[cfe-dev] Need Feedback on this very preliminary code that implements a portion of generic lambdas.

Richard Smith richard at metafoo.co.uk
Wed May 15 13:21:16 PDT 2013

On Tue, May 14, 2013 at 9:48 PM, Faisal Vali <faisalv at gmail.com> wrote:

> On Tue, May 14, 2013 at 1:35 AM, Richard Smith <richard at metafoo.co.uk>wrote:
>> On Mon, May 13, 2013 at 10:25 PM, Faisal Vali <faisalv at gmail.com> wrote:
>>> First off, this patch is far from ready for committing - it does not
>>> include
>>> enough tests - includes commented out code - and even some dead
>>> code. I shall try to address all those issues in the future - but for now
>>> I just wanted to put this out there for some early feedback (before I go
>>>  any deeper down a rabbit hole I need not have crawled into)
>> Just a couple of thoughts below, I've not had time to study the patch
>> itself yet.
>>> The patch implements the following (an incomplete list):
>>>   - converting auto parameters to template parameters and creating a
>>>     function call operator template
>>>     - It does this by replacing the typesourceinfo of the parameter -
>>>       Should I avoid doing this? Is there a way to transform the auto
>>>       into a template type parameter, so that it subsequently behaves
>>>       as a template type parameter, but remembers that it was
>>>       once an auto (for error messages only, right?)
>> Perhaps an AutoType whose deduced type is the template parameter would
>> work? However, note this comment from SubstituteAutoTransform:
>>       // If we're building the type pattern to deduce against, don't wrap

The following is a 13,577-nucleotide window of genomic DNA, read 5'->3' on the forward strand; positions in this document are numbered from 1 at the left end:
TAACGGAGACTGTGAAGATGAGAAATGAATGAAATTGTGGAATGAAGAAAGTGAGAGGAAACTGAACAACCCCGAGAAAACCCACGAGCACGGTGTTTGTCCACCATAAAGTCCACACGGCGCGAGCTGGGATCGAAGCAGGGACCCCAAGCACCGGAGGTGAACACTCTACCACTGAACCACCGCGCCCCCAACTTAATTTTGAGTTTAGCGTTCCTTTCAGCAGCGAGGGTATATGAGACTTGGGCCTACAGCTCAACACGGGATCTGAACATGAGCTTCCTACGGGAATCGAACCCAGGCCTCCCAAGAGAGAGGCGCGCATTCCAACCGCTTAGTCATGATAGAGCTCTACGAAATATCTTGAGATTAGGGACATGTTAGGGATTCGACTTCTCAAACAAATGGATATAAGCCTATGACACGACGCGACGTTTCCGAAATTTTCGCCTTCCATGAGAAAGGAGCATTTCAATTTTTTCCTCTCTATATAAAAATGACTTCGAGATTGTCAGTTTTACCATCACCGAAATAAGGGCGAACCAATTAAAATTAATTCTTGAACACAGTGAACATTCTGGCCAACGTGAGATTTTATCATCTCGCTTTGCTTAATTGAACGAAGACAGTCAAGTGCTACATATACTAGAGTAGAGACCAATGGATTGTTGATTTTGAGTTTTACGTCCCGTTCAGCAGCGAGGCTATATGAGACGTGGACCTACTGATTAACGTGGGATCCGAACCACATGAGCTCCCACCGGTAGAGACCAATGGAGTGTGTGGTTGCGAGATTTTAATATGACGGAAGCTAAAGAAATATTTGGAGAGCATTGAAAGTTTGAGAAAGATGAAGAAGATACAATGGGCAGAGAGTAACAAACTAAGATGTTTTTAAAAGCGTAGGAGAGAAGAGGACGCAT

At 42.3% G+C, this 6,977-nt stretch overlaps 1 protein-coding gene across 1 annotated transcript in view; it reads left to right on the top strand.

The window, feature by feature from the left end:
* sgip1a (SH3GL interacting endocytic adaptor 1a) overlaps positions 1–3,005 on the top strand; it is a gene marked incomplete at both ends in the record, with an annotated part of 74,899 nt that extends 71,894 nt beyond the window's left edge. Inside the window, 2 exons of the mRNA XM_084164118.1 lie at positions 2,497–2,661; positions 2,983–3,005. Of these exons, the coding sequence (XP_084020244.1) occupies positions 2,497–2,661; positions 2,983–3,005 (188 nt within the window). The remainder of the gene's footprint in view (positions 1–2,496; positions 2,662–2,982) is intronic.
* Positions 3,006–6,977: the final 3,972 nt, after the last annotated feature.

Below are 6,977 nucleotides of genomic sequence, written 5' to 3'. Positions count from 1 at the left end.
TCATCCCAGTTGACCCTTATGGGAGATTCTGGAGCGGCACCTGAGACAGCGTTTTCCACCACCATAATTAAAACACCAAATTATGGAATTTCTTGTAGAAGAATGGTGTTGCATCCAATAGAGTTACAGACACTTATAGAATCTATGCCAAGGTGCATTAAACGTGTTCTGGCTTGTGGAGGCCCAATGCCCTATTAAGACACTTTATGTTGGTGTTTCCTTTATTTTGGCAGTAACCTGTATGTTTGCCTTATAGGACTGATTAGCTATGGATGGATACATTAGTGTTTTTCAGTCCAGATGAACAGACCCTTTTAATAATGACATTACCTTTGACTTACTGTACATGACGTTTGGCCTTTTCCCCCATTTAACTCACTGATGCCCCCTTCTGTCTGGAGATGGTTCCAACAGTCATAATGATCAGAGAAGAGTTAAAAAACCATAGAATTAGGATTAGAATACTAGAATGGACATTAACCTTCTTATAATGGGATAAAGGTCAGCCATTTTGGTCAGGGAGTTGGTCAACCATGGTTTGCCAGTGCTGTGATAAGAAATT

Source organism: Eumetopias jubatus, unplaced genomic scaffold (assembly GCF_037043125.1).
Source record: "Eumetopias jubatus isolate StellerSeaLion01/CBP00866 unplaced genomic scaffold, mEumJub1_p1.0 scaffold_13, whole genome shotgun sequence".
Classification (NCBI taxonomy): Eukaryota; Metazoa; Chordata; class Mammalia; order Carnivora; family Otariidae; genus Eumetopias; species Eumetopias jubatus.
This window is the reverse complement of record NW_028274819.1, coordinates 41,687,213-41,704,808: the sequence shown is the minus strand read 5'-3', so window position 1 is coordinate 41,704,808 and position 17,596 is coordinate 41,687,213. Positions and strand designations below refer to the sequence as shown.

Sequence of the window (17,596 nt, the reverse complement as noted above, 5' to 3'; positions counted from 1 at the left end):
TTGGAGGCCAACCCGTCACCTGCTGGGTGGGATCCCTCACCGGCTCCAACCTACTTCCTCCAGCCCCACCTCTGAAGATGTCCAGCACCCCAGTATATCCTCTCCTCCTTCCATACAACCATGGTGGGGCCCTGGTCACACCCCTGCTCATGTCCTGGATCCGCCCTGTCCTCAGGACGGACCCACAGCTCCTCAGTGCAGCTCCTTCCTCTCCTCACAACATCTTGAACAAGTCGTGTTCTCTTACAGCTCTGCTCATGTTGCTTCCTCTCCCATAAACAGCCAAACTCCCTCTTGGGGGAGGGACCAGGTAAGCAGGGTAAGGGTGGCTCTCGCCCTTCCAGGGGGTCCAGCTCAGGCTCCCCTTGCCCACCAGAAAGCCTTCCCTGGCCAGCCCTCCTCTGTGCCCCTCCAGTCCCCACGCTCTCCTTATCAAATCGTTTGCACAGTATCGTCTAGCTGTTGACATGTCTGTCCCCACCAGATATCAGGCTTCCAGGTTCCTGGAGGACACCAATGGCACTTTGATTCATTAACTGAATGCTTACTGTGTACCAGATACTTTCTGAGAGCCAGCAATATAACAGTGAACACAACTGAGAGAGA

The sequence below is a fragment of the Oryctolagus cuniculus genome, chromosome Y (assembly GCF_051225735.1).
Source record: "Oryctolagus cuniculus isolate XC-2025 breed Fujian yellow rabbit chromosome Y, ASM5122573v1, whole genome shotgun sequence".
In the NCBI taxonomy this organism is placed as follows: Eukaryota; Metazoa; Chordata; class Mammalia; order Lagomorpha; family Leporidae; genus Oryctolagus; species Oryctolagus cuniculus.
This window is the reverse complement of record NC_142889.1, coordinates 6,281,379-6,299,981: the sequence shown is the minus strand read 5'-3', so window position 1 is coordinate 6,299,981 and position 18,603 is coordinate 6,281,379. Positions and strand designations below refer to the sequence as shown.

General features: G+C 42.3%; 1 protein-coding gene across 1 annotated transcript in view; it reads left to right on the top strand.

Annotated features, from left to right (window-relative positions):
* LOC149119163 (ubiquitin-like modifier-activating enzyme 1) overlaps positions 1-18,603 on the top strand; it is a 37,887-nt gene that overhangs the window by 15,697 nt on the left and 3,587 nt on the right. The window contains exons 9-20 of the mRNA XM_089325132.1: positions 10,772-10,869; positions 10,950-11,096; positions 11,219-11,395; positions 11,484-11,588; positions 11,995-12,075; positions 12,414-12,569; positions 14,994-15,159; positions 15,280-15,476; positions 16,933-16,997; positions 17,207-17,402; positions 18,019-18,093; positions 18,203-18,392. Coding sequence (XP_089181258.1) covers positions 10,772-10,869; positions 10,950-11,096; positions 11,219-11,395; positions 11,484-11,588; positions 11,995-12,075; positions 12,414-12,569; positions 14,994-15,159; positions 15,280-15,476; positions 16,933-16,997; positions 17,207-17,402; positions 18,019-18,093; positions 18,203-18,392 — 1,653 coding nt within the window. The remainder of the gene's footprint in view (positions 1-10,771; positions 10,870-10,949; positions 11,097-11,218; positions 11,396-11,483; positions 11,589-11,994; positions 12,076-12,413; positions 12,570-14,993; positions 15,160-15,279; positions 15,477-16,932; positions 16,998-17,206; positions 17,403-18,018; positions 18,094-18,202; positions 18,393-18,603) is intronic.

>> the
>>       // substituted type in an AutoType. Certain template deduction rules
>>       // apply only when a template type parameter appears directly (and
>> not if
>>       // the parameter is found through desugaring). For instance:
>>       //   auto &&lref = lvalue;
>>       // must transform into "rvalue reference to T" not "rvalue
>> reference to
>>       // auto type deduced as T" in order for [temp.deduct.call]p3 to
>> apply.
>> If we wanted that to work, we'd need to teach some parts of template
>> deduction to walk over the AutoType node.
>> How significant is the diagnostic impact of performing the substitution?
>> Where, and how often, does it show up?
> It shows up if deduction fails - for e.g:
> auto L = [](auto *a) -> void {  };
> L(1);
> f:\clang-trunk\clang-trunk-fv\tests\test-lambda-captures-lab.cpp:77:3:
> error: no matching function for call to object of type '<lambda at
> f:\clang-trunk\clang-trunk-fv\tests\test-lambda-captures-lab.cpp:76:12>'
>   L(1);
>   ^
> f:\clang-trunk\clang-trunk-fv\tests\test-lambda-captures-lab.cpp:76:12:
> note: candidate template ignored: could not match 'type-parameter-0-0 *'
> against 'int'
>   auto L = [](auto *a) -> void {  };
> I could live with that - but if we didn't want to - asides from
> considering the approach
> you presented,  what are your thoughts about the following approach :
> when emitting the error, check to see if it is a parameter of a generic
> lambda
> and sneak the auto back into the diagnositc - pros and cons?

I don't think we have enough context to work that out in the general case;
the simplest way of encoding such context would be to wrap the template
parameter in a type sugar node, which brings us back to the other approach.

>>>   - it makes TransformLambdaExpr and InstantiateFunctionDefinition
>>>     generic lambda aware (to allow for transformation of nested lambdas)
>>>     so that the
>>>   - Regarding capturing for generic lambdas:
>>>     1) A generic lambda (nested or not) will only have its captures
>>>        computed/finalized when its enclosing context is non-dependent
>>>        (and if an empty capture list, then no captures).
>>>     2) When a generic lambda is invoked (i.e a specialization is
>>> instantiated)
>>>        any variable from an outer scope that is odr-used, but not
>>> already
>>>        captured by the lambda expression, results in an arror.
>>>     3) If an outer lambda that is enclosed in a non-dependent context,
>>>        can't tell whether an inner lambda (with an implicit capture)
>>>        or a tree of inner lambdas (all with implicit captures)